• And the final note, which is that you can’t be afraid to promote yourself.  The hardest thing about being an introvert is that it’s very difficult for me to even think of stuff like that.  With the Moo cards, I was always thinking that I needed a book published.

Despite this great workshop, I couldn’t help noticing that almost none of the panelists really promoted themselves.  They mentioned they had an online comic strip, but didn’t provide paper samples or even a card with a link on it.  Maybe that was a symptom of the entire problem with the con?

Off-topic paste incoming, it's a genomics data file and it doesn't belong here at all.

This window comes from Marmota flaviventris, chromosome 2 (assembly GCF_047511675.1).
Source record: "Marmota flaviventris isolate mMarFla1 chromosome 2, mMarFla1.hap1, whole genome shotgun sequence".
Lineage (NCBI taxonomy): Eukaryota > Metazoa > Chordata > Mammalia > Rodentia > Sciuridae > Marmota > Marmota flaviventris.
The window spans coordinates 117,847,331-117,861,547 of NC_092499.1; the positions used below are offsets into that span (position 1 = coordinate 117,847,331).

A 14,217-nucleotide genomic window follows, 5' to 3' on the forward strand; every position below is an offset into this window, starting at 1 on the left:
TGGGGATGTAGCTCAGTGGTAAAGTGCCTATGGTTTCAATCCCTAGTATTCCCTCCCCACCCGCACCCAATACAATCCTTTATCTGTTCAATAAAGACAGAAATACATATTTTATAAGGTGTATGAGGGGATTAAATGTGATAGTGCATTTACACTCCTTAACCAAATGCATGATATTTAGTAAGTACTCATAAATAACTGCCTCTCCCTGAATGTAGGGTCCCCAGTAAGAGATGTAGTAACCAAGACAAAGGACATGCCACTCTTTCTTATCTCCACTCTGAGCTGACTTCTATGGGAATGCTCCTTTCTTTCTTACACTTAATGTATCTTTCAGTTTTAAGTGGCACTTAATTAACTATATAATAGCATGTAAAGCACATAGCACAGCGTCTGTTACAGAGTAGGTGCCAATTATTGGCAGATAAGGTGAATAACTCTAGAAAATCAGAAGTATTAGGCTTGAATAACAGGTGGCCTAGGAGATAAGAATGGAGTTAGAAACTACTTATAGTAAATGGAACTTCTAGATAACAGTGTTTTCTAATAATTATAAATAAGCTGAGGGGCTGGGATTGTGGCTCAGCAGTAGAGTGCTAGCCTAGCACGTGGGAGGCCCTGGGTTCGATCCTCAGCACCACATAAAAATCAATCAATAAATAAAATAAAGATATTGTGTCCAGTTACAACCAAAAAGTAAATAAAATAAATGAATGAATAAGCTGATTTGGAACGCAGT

The best workshop was “It’s About the Villain.”  The panelists were Michael Terracciano (did villain imitations), Eric Kimball, A.J. Rosa, and Elaine Corvidae (the only person in costume).  They had a blast and had the audience really laughing.  Yes, we do enjoy our villains.  Some highlights, since villains are always fun:

  • Good guys are defined as much by their villains as they are by their deeds.  Or, by any other name, make the villain a strong character.
  • A villain can be terrifying if you can’t reason with them (given we recently had a tiger attack on the news, I thought about a tiger.  You can’t reason with a tiger.  He just thinks you’re lunch, or whatever meal he’s missing).
  • If readers love a villain, give him a moment to be awesome before he’s defeated.  The example given was Boba Fett from Star Wars.  A lot of fans really liked the character, but he went out without much fanfare.